Jan. 13-19, 2005
Off to Washington, D.C.
By Claudia Mathis/ SUN staff writer
SUN photo(s) Paul Finch
Sister Eileen McCann, CSJ, knew from the beginning that she wanted to work with youth. She feels young people possess a strong spirituality and the ability to cut through to what is important. They have deepened their relationship with God, and in turn, have deepened hers as well. “I find it rewarding,” said Sister Eileen. “I can’t imagine doing any other ministry in the church.”
She recently accepted the Coordinator for Youth and Young Adult Ministries position at the United States Conference of Catholic Bishops in Washington, D.C. after serving 12 years as Director of Youth Ministry in the Syracuse Diocese. Sister Eileen is a member of the Sisters of St. Joseph of Carondolet and she attributes the leadership of her community, among other things, to her successful service. “The leadership of my community has been wonderful throughout the whole process,” said Sister Eileen. “Being a member of the Sisters of St. Joseph has given me the opportunity to use my gifts and leaves me free to go where the Spirit leads me.”
Sister Eileen also feels that her strong faith has figured prominently in the success of her ministry. “It’s part of my everyday life,” said Sister Eileen. “I try to infuse my relationship with God and the church into my conversations and programs with young people and with the people responsible for youth ministry.” Sister Eileen enjoyed working with Bishop James Moynihan. Her vocation was greatly influenced by his way of thinking. He advised her, “We need to look at it as a privilege to serve the people of God.” She also enjoyed working with the youth ministers of the diocese. “The youth ministers of the diocese are wonderful,” said Sister Eileen. “Most are volunteers, and they minister with an energy and a love that is wonderful.”
Sister Eileen’s career began with teaching junior high school math at various schools in the Dioceses of Syracuse and Albany. When she taught at Blessed Sacrament School in Syracuse, she was named CYO Moderator. Next, she held the position of co-director of the Utica Faith Center for one year. After that, she served six years as director of Catholic Youth Services through Catholic Charities in Utica. She then moved on to Albany, where she served for five years as Diocesan Director of Youth Ministry. Then she assumed her present position of Director of Youth Ministry in the Syracuse Diocese. She has served on the board of directors of the National Federation for Catholic Youth Ministry for the past three years. “That’s kept me at the big picture of youth ministry and allowed me not to become complacent,” said Sister Eileen.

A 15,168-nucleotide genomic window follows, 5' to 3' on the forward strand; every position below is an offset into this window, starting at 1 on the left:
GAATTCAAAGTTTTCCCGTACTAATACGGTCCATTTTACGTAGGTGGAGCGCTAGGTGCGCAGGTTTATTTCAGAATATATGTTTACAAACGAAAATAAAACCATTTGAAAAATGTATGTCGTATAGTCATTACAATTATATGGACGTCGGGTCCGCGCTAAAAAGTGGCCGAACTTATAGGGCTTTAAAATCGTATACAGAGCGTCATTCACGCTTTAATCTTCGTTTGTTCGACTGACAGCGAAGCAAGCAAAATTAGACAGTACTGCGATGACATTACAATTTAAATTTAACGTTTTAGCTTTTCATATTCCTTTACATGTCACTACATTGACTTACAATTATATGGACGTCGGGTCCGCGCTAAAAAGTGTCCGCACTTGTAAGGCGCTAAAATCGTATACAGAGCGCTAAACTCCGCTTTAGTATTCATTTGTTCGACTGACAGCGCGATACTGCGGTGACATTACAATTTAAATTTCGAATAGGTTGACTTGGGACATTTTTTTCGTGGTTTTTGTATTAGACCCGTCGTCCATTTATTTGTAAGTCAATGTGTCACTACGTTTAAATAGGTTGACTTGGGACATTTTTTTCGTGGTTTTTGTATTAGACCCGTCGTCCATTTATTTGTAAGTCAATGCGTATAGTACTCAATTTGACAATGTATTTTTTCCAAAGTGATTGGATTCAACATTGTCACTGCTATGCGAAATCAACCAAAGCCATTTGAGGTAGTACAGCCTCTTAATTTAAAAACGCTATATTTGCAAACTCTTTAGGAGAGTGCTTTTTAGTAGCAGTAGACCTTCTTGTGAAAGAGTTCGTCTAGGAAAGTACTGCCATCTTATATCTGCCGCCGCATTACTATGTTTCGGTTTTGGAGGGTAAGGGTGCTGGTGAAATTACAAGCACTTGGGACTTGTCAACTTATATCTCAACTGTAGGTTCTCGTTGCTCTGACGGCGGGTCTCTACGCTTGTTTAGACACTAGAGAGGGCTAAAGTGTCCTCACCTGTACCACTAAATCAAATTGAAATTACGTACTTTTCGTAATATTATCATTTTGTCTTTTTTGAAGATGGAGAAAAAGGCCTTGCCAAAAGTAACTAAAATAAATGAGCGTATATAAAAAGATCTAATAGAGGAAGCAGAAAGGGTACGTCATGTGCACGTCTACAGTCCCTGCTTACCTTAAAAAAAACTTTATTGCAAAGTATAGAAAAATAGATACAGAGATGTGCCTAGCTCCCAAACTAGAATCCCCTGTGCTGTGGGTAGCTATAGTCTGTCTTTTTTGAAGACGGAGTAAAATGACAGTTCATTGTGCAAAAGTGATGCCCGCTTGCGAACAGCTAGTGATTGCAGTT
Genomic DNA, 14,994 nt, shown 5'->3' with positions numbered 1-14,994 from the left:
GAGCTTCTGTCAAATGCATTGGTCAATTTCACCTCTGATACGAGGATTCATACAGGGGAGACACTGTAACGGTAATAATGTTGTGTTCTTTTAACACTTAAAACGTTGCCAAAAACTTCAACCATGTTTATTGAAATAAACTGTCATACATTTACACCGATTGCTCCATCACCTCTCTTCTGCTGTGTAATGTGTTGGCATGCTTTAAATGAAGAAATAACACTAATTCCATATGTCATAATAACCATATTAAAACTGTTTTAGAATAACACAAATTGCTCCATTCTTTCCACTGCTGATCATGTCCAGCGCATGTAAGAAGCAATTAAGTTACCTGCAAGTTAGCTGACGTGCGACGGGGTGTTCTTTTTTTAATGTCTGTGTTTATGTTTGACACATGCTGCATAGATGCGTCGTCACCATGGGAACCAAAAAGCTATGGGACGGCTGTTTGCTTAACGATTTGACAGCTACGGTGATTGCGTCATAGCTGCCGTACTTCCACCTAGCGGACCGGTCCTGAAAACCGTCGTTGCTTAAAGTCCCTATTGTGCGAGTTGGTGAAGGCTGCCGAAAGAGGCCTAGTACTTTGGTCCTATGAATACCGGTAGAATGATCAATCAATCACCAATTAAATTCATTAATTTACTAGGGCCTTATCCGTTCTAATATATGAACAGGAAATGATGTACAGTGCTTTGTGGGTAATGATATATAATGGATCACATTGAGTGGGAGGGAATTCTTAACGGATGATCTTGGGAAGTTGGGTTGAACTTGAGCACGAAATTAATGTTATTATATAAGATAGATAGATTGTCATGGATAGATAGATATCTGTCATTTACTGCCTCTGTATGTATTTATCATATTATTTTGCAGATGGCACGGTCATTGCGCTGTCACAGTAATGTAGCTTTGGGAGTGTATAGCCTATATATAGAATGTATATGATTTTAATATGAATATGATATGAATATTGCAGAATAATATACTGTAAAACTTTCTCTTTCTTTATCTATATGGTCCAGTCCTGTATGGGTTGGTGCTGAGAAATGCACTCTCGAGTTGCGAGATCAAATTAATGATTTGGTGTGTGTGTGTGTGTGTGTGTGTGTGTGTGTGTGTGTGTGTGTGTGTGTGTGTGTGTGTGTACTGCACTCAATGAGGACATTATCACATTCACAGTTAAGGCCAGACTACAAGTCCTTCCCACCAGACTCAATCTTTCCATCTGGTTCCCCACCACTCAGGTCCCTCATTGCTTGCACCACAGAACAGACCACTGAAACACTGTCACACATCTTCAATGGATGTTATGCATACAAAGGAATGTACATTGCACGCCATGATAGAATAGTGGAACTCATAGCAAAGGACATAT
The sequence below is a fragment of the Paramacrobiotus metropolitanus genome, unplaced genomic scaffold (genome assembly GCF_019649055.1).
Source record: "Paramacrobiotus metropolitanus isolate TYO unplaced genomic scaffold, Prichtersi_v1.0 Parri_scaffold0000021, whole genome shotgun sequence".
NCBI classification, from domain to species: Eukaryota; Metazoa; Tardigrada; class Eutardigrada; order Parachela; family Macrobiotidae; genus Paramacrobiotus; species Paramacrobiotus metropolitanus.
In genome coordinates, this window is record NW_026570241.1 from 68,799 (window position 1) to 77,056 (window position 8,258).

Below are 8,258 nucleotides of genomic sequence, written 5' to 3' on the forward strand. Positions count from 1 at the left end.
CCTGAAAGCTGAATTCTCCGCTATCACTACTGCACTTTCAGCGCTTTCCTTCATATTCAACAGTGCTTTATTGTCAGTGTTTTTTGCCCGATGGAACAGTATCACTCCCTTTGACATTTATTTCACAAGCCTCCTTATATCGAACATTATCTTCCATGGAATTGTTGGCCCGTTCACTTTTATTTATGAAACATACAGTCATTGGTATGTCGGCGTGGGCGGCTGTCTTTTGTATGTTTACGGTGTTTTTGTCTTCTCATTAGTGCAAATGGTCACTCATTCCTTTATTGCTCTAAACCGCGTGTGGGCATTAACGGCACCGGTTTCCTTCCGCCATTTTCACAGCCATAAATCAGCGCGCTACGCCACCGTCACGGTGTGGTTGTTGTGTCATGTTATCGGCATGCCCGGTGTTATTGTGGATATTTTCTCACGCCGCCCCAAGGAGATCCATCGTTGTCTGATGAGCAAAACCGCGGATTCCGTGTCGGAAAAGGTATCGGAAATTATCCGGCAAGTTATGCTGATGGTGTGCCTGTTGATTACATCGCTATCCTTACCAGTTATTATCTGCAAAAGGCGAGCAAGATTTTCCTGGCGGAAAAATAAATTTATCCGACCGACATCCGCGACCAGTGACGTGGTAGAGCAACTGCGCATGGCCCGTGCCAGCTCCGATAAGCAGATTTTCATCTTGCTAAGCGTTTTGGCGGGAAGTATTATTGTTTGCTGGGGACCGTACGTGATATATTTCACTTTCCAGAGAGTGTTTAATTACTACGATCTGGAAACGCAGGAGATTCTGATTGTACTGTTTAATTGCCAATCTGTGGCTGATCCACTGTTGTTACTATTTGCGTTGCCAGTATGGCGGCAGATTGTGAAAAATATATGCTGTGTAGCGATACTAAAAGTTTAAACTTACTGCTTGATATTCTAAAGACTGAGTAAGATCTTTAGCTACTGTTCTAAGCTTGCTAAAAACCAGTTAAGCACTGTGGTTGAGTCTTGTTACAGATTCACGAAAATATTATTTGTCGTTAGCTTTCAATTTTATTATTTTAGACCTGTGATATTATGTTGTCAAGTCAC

As Sister Eileen reminisced about her life, three memorable experiences came to mind. One of the events was when she attended World Youth Day at Denver in 1993. World Youth Day is a gathering of Catholic young adults and is held approximately every two years. The young people participate in two significant liturgies with the Holy Father: a pilgrimage of the cross and an all-night vigil of music and prayer that concludes with a papal Mass on Sunday morning. Sister Eileen was excited about being in the presence of the pope, and in turn witnessing the young adults’ excitement. Sister Eileen fondly remembers facilitating the annual Christian Leadership Institute event. The meetings are held to help youth develop their leadership skills. She was impressed when she witnessed the difference in the behavior of the youth after attending the meetings. “It’s amazing for me to see them use these leadership skills,” said Sister Eileen.
In September of 2003, Sister Eileen traveled to Rwanda, Africa to participate in a cultural witness program offered by Catholic Relief Services. After witnessing the Catholic Relief Services in action, she shared the experience with the present generation of teens. Sister Eileen’s trip to Africa led her to reexamine her vow of poverty. She asked herself what it meant for her to live in her country when the people in Africa have so little. She was challenged by their way of living. “It was incredible to be in that country to see the people who had suffered through genocide and to see their faith and commitment that this would never happen again,” said Sister Eileen.
From New York to Africa to Washington, D.C., Sister Eileen’s life as a woman religious has been filled with the support of her community, opportunities to see the world and opportunities to share her love of God and her church.